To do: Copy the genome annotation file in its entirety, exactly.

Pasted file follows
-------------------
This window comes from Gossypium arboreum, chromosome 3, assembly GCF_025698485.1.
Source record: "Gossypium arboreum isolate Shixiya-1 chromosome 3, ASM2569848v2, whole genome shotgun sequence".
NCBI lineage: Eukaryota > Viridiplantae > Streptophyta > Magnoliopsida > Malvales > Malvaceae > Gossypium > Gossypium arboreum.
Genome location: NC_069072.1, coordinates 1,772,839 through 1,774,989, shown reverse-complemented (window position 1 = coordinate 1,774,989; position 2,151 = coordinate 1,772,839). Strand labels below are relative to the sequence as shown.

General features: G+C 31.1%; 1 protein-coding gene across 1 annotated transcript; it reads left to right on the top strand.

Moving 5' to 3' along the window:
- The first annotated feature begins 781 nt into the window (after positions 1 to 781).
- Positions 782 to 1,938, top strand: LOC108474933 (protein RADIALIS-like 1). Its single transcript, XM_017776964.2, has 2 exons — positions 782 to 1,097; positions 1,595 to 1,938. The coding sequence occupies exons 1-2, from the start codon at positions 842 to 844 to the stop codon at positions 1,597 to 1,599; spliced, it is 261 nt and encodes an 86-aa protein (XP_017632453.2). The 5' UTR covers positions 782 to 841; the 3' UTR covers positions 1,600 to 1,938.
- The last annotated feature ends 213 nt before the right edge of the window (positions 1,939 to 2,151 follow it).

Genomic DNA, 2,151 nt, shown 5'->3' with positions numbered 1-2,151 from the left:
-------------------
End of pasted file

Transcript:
This window comes from Gossypium arboreum, chromosome 3, assembly GCF_025698485.1.
Source record: "Gossypium arboreum isolate Shixiya-1 chromosome 3, ASM2569848v2, whole genome shotgun sequence".
NCBI lineage: Eukaryota > Viridiplantae > Streptophyta > Magnoliopsida > Malvales > Malvaceae > Gossypium > Gossypium arboreum.
Genome location: NC_069072.1, coordinates 1,772,839 through 1,774,989, shown reverse-complemented (window position 1 = coordinate 1,774,989; position 2,151 = coordinate 1,772,839). Strand labels below are relative to the sequence as shown.

General features: G+C 31.1%; 1 protein-coding gene across 1 annotated transcript; it reads left to right on the top strand.

Moving 5' to 3' along the window:
- The first annotated feature begins 781 nt into the window (after positions 1 to 781).
- Positions 782 to 1,938, top strand: LOC108474933 (protein RADIALIS-like 1). Its single transcript, XM_017776964.2, has 2 exons — positions 782 to 1,097; positions 1,595 to 1,938. The coding sequence occupies exons 1-2, from the start codon at positions 842 to 844 to the stop codon at positions 1,597 to 1,599; spliced, it is 261 nt and encodes an 86-aa protein (XP_017632453.2). The 5' UTR covers positions 782 to 841; the 3' UTR covers positions 1,600 to 1,938.
- The last annotated feature ends 213 nt before the right edge of the window (positions 1,939 to 2,151 follow it).

Genomic DNA, 2,151 nt, shown 5'->3' with positions numbered 1-2,151 from the left: